The Ob forms 16 miles (26 km) southwest of Biysk in Altai Krai at the confluence of the Biya and Katun rivers. Both these streams have their origin in the Altay Mountains, the Biya issuing from Lake Teletskoye, the Katun, 700 kilometres (430 mi) long, bursting out of a glacier on Mount Byelukha.
The river splits into more than one arm, especially after joining the large Irtysh tributary at about 69° E. (Originating in China, the Irtysh is actually longer than the Ob from source to the point of their confluence.) From the source of the Irtysh to the mouth of the Ob, the river flow is the longest in Russia at 5,410 kilometres (3,360 mi). Other noteworthy tributaries are: from the east, the Tom, Chulym, Ket, Tym and Vakh rivers; and, from the west and south, the Vasyugan, Irtysh (with the Ishim and Tobol rivers), and Sosva rivers.
The Ob zigzags west and north until it reaches 55° N, where it curves round to the northwest, and again north, wheeling finally eastwards into the Gulf of Ob, a 600-mile (970 km)-long bay of the Kara Sea, separating the Yamal Peninsula from the Gydan Peninsula.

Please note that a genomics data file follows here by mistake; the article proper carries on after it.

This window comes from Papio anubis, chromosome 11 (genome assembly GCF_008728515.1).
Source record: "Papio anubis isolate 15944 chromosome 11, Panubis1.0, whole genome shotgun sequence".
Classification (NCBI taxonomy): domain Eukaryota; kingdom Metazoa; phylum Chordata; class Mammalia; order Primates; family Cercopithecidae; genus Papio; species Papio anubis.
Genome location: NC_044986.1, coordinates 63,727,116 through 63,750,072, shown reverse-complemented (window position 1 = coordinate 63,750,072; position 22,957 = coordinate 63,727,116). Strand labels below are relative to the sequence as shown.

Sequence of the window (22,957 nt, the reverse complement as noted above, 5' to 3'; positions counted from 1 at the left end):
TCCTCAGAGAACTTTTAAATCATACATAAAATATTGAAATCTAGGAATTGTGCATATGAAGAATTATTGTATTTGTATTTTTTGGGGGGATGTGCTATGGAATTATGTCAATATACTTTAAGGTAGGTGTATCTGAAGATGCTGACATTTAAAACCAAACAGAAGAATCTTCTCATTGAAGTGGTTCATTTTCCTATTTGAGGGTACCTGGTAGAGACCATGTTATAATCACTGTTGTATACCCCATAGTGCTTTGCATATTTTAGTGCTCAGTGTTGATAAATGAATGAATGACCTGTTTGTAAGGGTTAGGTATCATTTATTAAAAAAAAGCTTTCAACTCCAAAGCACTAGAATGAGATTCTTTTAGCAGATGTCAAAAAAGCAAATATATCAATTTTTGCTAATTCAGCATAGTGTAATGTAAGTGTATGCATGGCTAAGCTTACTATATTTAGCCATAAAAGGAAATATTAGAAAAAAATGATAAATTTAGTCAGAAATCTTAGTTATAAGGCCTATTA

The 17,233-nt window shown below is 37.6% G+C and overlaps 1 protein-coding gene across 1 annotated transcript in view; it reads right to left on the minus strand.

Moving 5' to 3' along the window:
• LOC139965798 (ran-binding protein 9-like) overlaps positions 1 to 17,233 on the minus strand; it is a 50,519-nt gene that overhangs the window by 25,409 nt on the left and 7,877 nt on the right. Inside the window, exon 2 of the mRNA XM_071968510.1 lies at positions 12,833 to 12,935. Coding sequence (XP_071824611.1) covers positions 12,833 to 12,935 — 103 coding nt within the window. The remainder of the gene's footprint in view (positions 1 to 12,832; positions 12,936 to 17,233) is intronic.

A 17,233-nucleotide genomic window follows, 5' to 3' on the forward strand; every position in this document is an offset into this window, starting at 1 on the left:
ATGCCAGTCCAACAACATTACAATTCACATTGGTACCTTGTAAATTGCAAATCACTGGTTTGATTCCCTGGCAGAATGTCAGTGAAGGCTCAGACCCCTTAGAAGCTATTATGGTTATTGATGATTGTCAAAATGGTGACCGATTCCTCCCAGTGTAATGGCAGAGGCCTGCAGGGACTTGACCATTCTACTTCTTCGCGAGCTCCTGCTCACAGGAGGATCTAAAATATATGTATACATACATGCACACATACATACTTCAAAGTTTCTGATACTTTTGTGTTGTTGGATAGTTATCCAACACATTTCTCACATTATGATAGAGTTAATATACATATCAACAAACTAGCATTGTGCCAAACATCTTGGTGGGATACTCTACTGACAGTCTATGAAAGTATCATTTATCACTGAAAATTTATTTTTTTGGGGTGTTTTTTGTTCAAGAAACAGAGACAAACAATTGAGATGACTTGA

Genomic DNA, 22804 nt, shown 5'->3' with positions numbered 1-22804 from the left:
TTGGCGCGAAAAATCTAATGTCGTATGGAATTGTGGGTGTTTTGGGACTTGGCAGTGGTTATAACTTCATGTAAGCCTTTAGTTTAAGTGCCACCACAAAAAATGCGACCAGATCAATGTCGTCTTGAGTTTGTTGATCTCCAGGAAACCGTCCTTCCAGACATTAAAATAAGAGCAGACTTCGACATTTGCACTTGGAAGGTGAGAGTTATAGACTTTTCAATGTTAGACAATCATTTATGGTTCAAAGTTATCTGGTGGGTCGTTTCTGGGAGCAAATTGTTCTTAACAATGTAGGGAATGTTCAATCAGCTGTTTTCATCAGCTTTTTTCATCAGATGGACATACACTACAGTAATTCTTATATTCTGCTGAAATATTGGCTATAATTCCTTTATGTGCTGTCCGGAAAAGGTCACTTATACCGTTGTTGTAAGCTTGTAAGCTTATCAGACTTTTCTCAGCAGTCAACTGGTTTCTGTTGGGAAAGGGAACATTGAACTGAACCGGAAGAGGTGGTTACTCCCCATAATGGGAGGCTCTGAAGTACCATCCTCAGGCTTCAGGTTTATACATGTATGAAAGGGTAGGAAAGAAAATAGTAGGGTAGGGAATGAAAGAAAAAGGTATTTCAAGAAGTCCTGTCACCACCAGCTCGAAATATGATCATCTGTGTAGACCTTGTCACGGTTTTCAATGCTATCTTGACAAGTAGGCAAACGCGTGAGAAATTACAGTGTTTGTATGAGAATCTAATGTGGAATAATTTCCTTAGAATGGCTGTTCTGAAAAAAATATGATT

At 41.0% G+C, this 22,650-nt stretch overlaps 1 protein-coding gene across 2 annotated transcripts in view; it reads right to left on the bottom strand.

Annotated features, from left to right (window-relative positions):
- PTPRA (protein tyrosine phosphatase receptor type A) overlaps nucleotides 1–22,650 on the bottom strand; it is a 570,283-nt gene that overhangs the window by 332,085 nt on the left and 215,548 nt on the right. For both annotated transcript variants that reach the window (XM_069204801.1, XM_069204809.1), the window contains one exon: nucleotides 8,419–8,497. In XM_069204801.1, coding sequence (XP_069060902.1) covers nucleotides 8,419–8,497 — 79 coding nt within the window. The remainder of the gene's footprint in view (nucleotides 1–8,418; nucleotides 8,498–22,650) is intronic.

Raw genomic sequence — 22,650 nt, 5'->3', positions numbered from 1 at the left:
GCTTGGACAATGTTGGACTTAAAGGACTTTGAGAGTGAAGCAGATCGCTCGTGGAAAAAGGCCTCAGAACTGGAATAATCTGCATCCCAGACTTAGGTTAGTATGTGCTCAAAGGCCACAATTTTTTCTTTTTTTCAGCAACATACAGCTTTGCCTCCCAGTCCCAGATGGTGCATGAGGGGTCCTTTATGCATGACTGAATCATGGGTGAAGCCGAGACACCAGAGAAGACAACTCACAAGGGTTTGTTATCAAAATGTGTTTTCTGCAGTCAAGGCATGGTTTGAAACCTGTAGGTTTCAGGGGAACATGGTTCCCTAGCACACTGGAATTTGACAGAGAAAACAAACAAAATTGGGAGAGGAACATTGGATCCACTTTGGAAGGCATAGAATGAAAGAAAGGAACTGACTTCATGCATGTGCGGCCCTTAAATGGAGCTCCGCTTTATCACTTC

The combined Ob-Irtysh system, the third-longest river system of Asia (after China's Yangtze and Yellow rivers), is 5,410 kilometres (3,360 mi) long, and the area of its basin 2,990,000 square kilometres (1,150,000 sq mi). The river basin of the Ob consists mostly of steppe, taiga, swamps, tundra, and semi-desert topography. The floodplains of the Ob are characterized by many tributaries and lakes. The Ob is ice-bound at southern Barnaul from early in November to near the end of April, and at northern Salekhard, 100 miles (160 km) above its mouth, from the end of October to the beginning of June. The Ob River crosses several climatic zones. The upper Ob valley, in the south, grows grapes, melons and watermelons, whereas the lower reaches of the Ob are Arctic tundra. The most comfortable climate for the rest on the Ob - are Biysk, Barnaul, and Novosibirsk.
The Irtysh River (Russian: Иртыш; Kazakh: Ертiс / Yertis; Chinese: 额尔齐斯河, pinyin: É'ěrqísī hé; Uyghur: ئېرتىش; Mongolian: Эрчис мөрөн/Erchis, "Twirl"; Tatar Cyrillic: Иртеш, Latin: İrteş) is a river in Siberia and Kazakhstan and is the chief tributary of the Ob River.
Irtysh's main affluents are the Tobol River and the Ishim River. The Ob-Irtysh system forms a major drainage basin in Asia, encompassing most of Western Siberia and the Altai Mountains.